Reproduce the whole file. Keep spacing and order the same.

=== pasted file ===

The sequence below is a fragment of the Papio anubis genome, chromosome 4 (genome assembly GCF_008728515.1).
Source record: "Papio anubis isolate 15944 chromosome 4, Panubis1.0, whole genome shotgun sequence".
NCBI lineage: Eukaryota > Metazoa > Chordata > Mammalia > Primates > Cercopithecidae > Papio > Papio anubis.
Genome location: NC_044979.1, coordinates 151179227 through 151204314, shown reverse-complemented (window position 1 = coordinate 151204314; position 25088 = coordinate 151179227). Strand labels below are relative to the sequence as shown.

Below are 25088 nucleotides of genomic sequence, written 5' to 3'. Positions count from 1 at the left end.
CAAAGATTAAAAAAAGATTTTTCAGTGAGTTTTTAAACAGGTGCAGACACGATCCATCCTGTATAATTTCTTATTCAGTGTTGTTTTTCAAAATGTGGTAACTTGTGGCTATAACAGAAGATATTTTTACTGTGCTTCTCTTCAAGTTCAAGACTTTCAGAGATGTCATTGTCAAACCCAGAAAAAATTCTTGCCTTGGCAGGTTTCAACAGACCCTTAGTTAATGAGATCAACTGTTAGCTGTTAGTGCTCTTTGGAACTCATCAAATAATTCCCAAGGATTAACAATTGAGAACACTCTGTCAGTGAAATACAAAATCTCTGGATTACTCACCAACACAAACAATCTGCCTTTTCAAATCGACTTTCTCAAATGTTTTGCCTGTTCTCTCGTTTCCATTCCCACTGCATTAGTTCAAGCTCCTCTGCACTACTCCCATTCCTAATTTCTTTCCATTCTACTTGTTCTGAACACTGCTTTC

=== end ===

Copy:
The sequence below is a fragment of the Papio anubis genome, chromosome 4 (genome assembly GCF_008728515.1).
Source record: "Papio anubis isolate 15944 chromosome 4, Panubis1.0, whole genome shotgun sequence".
NCBI lineage: Eukaryota > Metazoa > Chordata > Mammalia > Primates > Cercopithecidae > Papio > Papio anubis.
Genome location: NC_044979.1, coordinates 151179227 through 151204314, shown reverse-complemented (window position 1 = coordinate 151204314; position 25088 = coordinate 151179227). Strand labels below are relative to the sequence as shown.

Below are 25088 nucleotides of genomic sequence, written 5' to 3'. Positions count from 1 at the left end.
CAAAGATTAAAAAAAGATTTTTCAGTGAGTTTTTAAACAGGTGCAGACACGATCCATCCTGTATAATTTCTTATTCAGTGTTGTTTTTCAAAATGTGGTAACTTGTGGCTATAACAGAAGATATTTTTACTGTGCTTCTCTTCAAGTTCAAGACTTTCAGAGATGTCATTGTCAAACCCAGAAAAAATTCTTGCCTTGGCAGGTTTCAACAGACCCTTAGTTAATGAGATCAACTGTTAGCTGTTAGTGCTCTTTGGAACTCATCAAATAATTCCCAAGGATTAACAATTGAGAACACTCTGTCAGTGAAATACAAAATCTCTGGATTACTCACCAACACAAACAATCTGCCTTTTCAAATCGACTTTCTCAAATGTTTTGCCTGTTCTCTCGTTTCCATTCCCACTGCATTAGTTCAAGCTCCTCTGCACTACTCCCATTCCTAATTTCTTTCCATTCTACTTGTTCTGAACACTGCTTTC